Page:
Now this is where our reviews began to differ. Although you got something new to play with at each level, there was nothing to do except click, grow, harvest, chase Critters. As an adult, although the game was very addictive I did crave something more complex after 10 or so levels. The escalation in coins earned is very fast as is progression but after level 20 there is nothing new to place. What would be nice is a set of DLC with seasons or a mock trade set up with some ‘neighbouring farms’ – either CPU or other players on your friends list. Perhaps having to harvest a certain amount of a particular crop to progress could give an extra element of challenge? Although this is part of some of the achievements you can obtain, it really has no hand in the playing of the game itself.
The little lad had a different issue which was the mouse. His teeny hands weren’t big enough to move and click and he kept attempting to tap the screen with his finger (I won’t deny it, I laughed my head off). What he would have enjoyed more is the exact same game as an app on the iPad, which he can use independently. It would be an ideal game that you could return to once a day and click to harvest and plant (and yes, add more cows). We both enjoyed the speed of progression too. We didn’t have to wait 5 days for a cool down on planting a tree or save for weeks to plant a crop of radishes – a welcome relief from games such as ‘Farmville’ (yeah, remember that?) where sometimes you had to wait days for a flipping potato harvest.
But this is where the distinct appeal of this game is going to differ based on the market. For an adult player, although it is very addictive, attractive and a nice casual game to dip in and out of, there is little progression and no element of challenge. However, this inst a developer who is resting on their laurels. They are active in their forums and discussions and are actioning points recommended by their players. They do, in fact, welcome tips and wishes to be submitted. This is reflected in the 10 updates since release to include new features asked for by players which surely shows a willing to reflect popular opinion, both within the interface and the gameplay alike.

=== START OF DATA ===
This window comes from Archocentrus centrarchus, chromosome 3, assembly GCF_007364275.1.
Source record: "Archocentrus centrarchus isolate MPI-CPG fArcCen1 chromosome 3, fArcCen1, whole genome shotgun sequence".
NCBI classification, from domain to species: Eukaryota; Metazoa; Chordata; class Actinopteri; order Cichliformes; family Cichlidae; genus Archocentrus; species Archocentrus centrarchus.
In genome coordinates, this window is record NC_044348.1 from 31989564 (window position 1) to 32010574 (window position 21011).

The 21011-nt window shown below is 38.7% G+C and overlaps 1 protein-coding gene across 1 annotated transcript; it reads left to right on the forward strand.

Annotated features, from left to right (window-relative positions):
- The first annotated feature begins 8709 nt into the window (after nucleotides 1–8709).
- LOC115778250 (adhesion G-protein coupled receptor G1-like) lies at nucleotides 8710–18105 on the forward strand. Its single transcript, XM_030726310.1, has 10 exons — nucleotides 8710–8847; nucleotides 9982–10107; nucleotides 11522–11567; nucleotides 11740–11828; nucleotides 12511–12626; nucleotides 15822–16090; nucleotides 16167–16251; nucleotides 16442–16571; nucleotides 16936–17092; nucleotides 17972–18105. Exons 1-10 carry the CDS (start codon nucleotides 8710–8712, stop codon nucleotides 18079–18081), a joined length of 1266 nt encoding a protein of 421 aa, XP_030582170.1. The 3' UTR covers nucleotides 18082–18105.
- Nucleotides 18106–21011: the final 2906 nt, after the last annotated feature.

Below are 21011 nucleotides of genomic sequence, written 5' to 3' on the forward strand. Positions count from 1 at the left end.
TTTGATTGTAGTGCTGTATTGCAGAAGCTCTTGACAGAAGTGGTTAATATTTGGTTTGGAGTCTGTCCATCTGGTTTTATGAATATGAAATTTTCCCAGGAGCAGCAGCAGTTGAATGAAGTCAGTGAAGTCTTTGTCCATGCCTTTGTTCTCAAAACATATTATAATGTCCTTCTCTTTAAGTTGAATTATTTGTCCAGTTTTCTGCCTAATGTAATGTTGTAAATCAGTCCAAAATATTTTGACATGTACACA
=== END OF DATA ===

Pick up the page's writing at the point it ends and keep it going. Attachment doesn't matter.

For a soon-to-be three year old, this game was absolutely spot on. Few words meant no frustration. No instructions encouraged problem solving and exploration. It was attractive and enjoyable for him to play, with no complex rules to remember. He also particularly enjoyed the poop noises the pigs made. The only part he found frustrating was the need to use a mouse. As a side scrolling simulation and one that is all click based, this would have been much more successful as an app for a tablet. He craved the ability to move things physically with his hand which would have suited him developmentally too. However, he was happy to “help” me move the mouse to achieve some of the tasks.
So, it’s a twee £2 spend that can go on forever but only evolves and progresses for a short time. Nevertheless, it held the attention of this parent and child team for a few hours. We actually had a really lovely time playing it together and talking about the game. It’s not going to win any prestigious awards or make billions however I don’t think we have seen all this could have to offer yet and I really hope the developers build on the success they have already seen by adding further layers of complexity to what they have already. As for the little guy? Well he thinks more animals and tractors is something he would like in this game. Let’s wait and see!